All authors must disclose any financial and personal relationships with other people or organizations that could inappropriately influence (bias) their work. Examples of potential competing interests include employment, consultancies, stock ownership, honoraria, paid expert testimony, patent applications/registrations, and grants or other funding. See also http://www.elsevier.com/conflictsofinterest.
Submission of an article implies that the work described has not been published previously (except in the form of an abstract or as part of a published lecture or academic thesis), that it is not under consideration for publication elsewhere, that its publication is approved by all authors and tacitly or explicitly by the responsible authorities where the work was carried out, and that, if accepted, it will not be published elsewhere including electronically in the same form, in English or any other language, without the written consent of the copyright-holder.
Each author must disclose the contributions and works done of the manuscript.
Ethical approval statement
Original research involving human or animal experiments needs to be approved by an ETHICS committee. An ethical approval statement with an institutional number (if available) should appear at the end of the manuscript. If there are some patients privacies in the article, patient consent for study and publication statement is also needed. For information on Ethics in Publishing and Ethical guidelines for journal publication see https://www.elsevier.com/publishingethics and https://www.elsevier.com/journal-authors/ethics.
Collate acknowledgements in a separate section at the end of the article before the references and do not, therefore, include them on the title page, as a footnote to the title or otherwise. List here those individuals who provided help during the research (e.g., providing language help, writing assistance or proof reading the article, etc.).
Nomenclature and units
Follow internationally accepted rules and conventions: use the international system of units (SI). If other quantities are mentioned, give their equivalent in SI. Authors wishing to present a table of nomenclature should do so on the second page of their manuscript.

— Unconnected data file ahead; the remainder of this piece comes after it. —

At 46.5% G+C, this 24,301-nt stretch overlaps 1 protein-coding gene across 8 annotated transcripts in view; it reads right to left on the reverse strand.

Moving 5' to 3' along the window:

Present simple formulae in the line of normal text where possible and use the solidus (/) instead of a horizontal line for small fractional terms, e.g., X/Y. In principle, variables are to be presented in italics. Powers of e are often more conveniently denoted by exp. Number consecutively any equations that have to be displayed separately from the text (if referred to explicitly in the text).
Footnotes should be used sparingly. Number them consecutively throughout the article, using superscript Arabic numbers.Many wordprocessors build footnotes into the text, and this feature may be used. Should this not be the case, indicate the position of footnotes in the text and present the footnotes themselves separately at the end of the article. Do not include footnotes in the Reference list.
Indicate each footnote in a table with a superscript lowercase letter.
• Make sure you use uniform lettering and sizing of your original artwork.
• Save text in illustrations as "graphics" or enclose the font.
• Only use the following fonts in your illustrations: Arial, Courier, Times, Symbol.
• Number the illustrations according to their sequence in the text.
• Use a logical naming convention for your artwork files.
• Provide captions to illustrations separately.
• Produce images near to the desired size of the printed version.
• Submit each figure as a separate file.
A detailed guide on electronic artwork is available on our website:https://www.elsevier.com/artworkinstructions
You are urged to visit this site; some excerpts from the detailed information are given here.
Regardless of the application used, when your electronic artwork is finalized, please "save as" or convert the images to one of the following formats (note the resolution requirements for line drawings, halftones, and line/halftone combinations given below):
EPS: Vector drawings. Embed the font or save the text as "graphics".
TIFF: color or grayscale photographs (halftones): always use a minimum of 300 dpi.
TIFF: Bitmapped line drawings: use a minimum of 1000 dpi.
TIFF: Combinations bitmapped line/half-tone (color or grayscale): a minimum of 500 dpi is required.
If your electronic artwork is created in a Microsoft Office application (Word, PowerPoint, Excel) then please supply "as is".
Please do not:
• Supply files that are optimized for screen use (e.g., GIF, BMP, PICT, WPG); the resolution is too low;
• Supply files that are too low in resolution;
• Submit graphics that are disproportionately large for the content.
Please make sure that artwork files are in an acceptable format (TIFF, EPS or MS Office files) and with the correct resolution. If, together with your accepted article, you submit usable color figures then Elsevier will ensure, at no additional charge that these figures will appear in color on the Web (e.g., ScienceDirect and other sites) regardless of whether or not these illustrations are reproduced in color in the printed version.